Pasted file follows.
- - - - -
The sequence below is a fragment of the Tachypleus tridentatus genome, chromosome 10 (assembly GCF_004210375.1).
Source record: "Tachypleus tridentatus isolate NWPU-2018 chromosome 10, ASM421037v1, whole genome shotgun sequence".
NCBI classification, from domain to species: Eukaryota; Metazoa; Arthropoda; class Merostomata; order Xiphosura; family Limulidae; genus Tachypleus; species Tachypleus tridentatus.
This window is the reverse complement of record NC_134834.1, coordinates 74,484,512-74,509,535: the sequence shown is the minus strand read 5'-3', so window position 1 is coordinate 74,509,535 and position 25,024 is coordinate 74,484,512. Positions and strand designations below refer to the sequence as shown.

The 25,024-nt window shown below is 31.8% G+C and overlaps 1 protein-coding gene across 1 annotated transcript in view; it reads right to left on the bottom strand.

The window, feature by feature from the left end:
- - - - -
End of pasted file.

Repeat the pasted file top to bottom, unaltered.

The sequence below is a fragment of the Tachypleus tridentatus genome, chromosome 10 (assembly GCF_004210375.1).
Source record: "Tachypleus tridentatus isolate NWPU-2018 chromosome 10, ASM421037v1, whole genome shotgun sequence".
NCBI classification, from domain to species: Eukaryota; Metazoa; Arthropoda; class Merostomata; order Xiphosura; family Limulidae; genus Tachypleus; species Tachypleus tridentatus.
This window is the reverse complement of record NC_134834.1, coordinates 74,484,512-74,509,535: the sequence shown is the minus strand read 5'-3', so window position 1 is coordinate 74,509,535 and position 25,024 is coordinate 74,484,512. Positions and strand designations below refer to the sequence as shown.

The 25,024-nt window shown below is 31.8% G+C and overlaps 1 protein-coding gene across 1 annotated transcript in view; it reads right to left on the bottom strand.

The window, feature by feature from the left end: